August 2021 Case Notes & Comments

"The gem cannot be polished without friction nor man without trials." ~ Confucius

MONTHLY QUIZ: Driver is involved in a minor fender-bender with another vehicle, who calls the police. Village Officer responds. Driver claims that Officer should have stopped him at the scene as he was exhibiting “clues of intoxication”. Officer does not notice whether Driver is intoxicated and after obtaining his license, registration and insurance card, does not investigate further and allows Driver to leave the scene. About 20 minutes later, Driver falls asleep at the wheel, leaves the road and hits a pole. Upon transport to the hospital with injuries, Driver exhibits a blood alcohol concentration of 0.24. Driver sues Village and Officer for negligence, contending that the failure to properly investigate was wilful and wanton conduct. Driver also alleged that Officer failed to arrest him and take him into custody. Village and Officer move for dismissal, based on lack of duty and for the immunities afforded under the Local Government and Governmental Employees Tort Immunity Act (“Tort Immunity Act” or “Act”)(745 ILCS 10/ (West 2016)). Are Village and Officer immune under the Act? Were Officer’s omissions wilful and wanton conduct? Did Officer have a duty to investigate? Who is right? You be the judge. (Answer below).

DENIAL OF CLASS CERTIFICATION AFFIRMED ON APPEAL IN THIRD CIRCUIT - Thomas A. Gamache, Adam L. Fraenkel, and Daniel J. Offenbach were successful before the United States Court of Appeals for the Third Circuit in defending an appeal of a denial of class certification. Plaintiffs suffered property damage following a fire caused by a nearby lightning strike. Plaintiffs alleged the fire was caused by defective gas piping installed in the property, claiming that it caused the structure to be electrically energized such that the energy created a hole in the piping, resulting in fire. Plaintiffs sought nationwide and state-specific class certification on behalf of property owners in which the gas piping was installed; LEF, representing the manufacturer of the gas piping, opposed class certification. The District Court for the Western District of Pennsylvania denied Plaintiffs’ motion for class certification, ruling that Plaintiffs had failed to meet the standards for class certification under Federal Rule of Civil Procedure 23. The Third Circuit granted Plaintiffs’ Rule 23(f) petition for permissive appeal but, following hearing, affirmed the District Court, agreeing that Plaintiffs had failed to satisfy necessary elements of Rule 23, thereby precluding class certification.            

WORKERS’ COMPENSATION – VOCATIONAL REHABILITATION ASSESSMENT: Appellant-Employer (Respondent), a retail computer company hired Appellee-Employee (Petitioner), as a warehouse picker in 1999. In 2003, Petitioner injured her low back, and eventually had surgery and permanent restrictions. Petitioner’s surgeon and Respondent’s IME agreed with the need for surgery, as to Petitioner’s permanent restrictions and that Petitioner could not return to her pre-injury employment. Petitioner’s vocational expert found Petitioner could not return to any employment based on several factors including her lack of prior experience or computer skills and inability to speak English. Respondent’s vocational expert found Petitioner could work in several capacities with her permanent restrictions based on her work experience, transferable skills, knowledge of social applications and email software, and some prior college classes. The Arbitrator found petitioner’s expert credible and awarded Petitioner total and permanently disabled benefits on an “odd lot” theory. Respondent submitted the matter to the Commission who, upon de novo review, found Respondent’s vocational expert more credible than Petitioner’s vocational expert. The Commission found Petitioner employable and awarded 60% MAW. Petitioner reviewed the matter to the Circuit Court who reinstated the Arbitrator’s decision because the Commission award was against the manifest weight of the evidence. On further review, the Appellate Court reinstated the Commission decision as the finding that Respondent’s vocational expert more credible was not against the manifest weight of the evidence. The court reinstated the portion of the Commission award that reversed the Arbitrator’s award that found Petitioner was totally and permanent disabled on an “odd lot” theory. The Appellate Court also remanded the matter back to the Commission for a vocational rehabilitation assessment because the Act requires a vocational assessment when a petitioner cannot return to her regular and customary employment.  CDW v. Illinois Workers' Comp. Comm., et al., 2021 IL App (2d) 200562WC-U (Aug. 13, 2021).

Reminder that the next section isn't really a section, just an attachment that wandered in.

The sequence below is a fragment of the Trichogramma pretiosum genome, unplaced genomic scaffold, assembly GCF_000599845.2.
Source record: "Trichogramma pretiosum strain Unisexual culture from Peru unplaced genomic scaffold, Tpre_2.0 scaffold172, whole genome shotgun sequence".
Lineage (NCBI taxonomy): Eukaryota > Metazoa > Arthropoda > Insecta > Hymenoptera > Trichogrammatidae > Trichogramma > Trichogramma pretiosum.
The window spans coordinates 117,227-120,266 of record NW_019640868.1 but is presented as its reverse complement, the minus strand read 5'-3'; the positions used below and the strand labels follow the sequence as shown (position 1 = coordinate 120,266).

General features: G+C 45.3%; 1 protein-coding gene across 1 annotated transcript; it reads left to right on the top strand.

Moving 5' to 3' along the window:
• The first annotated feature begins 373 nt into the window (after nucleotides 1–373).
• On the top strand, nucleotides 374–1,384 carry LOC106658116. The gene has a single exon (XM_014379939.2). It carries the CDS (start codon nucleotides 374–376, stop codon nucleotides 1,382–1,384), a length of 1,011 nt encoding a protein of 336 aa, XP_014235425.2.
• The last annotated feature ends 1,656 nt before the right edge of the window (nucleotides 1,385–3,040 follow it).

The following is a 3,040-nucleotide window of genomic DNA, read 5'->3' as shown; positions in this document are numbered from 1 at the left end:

SUBROGATION – TENNESSEE SUPREME COURT ADOPTS NARROW FRAUD EXCEPTION TO ECONOMIC LOSS RULE: Motor Carrier purchased 243 commercial trucks from independent Dealership, which trucks were built by Manufacturer. After the sale, the trucks allegedly experienced premature failures. Carrier sued Dealership and Manufacturer for breach of contract and warranties, common law and statutory fraud and negligent misrepresentation, alleging that the trucks were “not as reliable as represented.” The trial court dismissed Carrier’s negligent misrepresentation claim, concluding it was barred by the “economic loss doctrine.” The “economic loss doctrine” is a judicially created rule that since 1965, has been increasingly raised in defense of tort subrogation claims. Generally understood, the doctrine prevents contracting parties from pursuing tort recovery from one another for “purely economic” or commercial losses, associated with the contract relationship. At present, the overwhelming majority of jurisdictions have adopted the economic loss doctrine, though many variations and nuances exist. Since 1995, courts have begun to consider how and whether the economic loss rule applies to fraud claims. Three approaches have emerged: 1) the “strict approach” - which bars all fraud claims; 2) the “broad fraud exception” - which permits fraud claims and is the current majority approach; and, 3) the limited or narrow fraud exception – which considers whether the fraud is “extraneous to” or “interwoven with” the contract. In a question of first impression, the TN Supreme Court adopted the narrow fraud exception, holding that when a fraud claim seeks recovery of only economic losses and is premised solely on misrepresentations or nondisclosures between sophisticated commercial parties about the quality of goods that are the subject of a contract, the economic loss doctrine applies. The high court ruled that the narrow fraud exception struck the proper balance between two concepts “crucial to Tennessee law,” freedom of contract and abhorrence of fraud. Dismissal of Carrier’s negligent misrepresentation claim affirmed. Milan Supply Chain Solutions, Inc. f/k/a Milan Express, Inc. v. Navistar, Inc. et al., Case No. C-14-285 (S.Ct. Tenn, Aug. 2, 2021).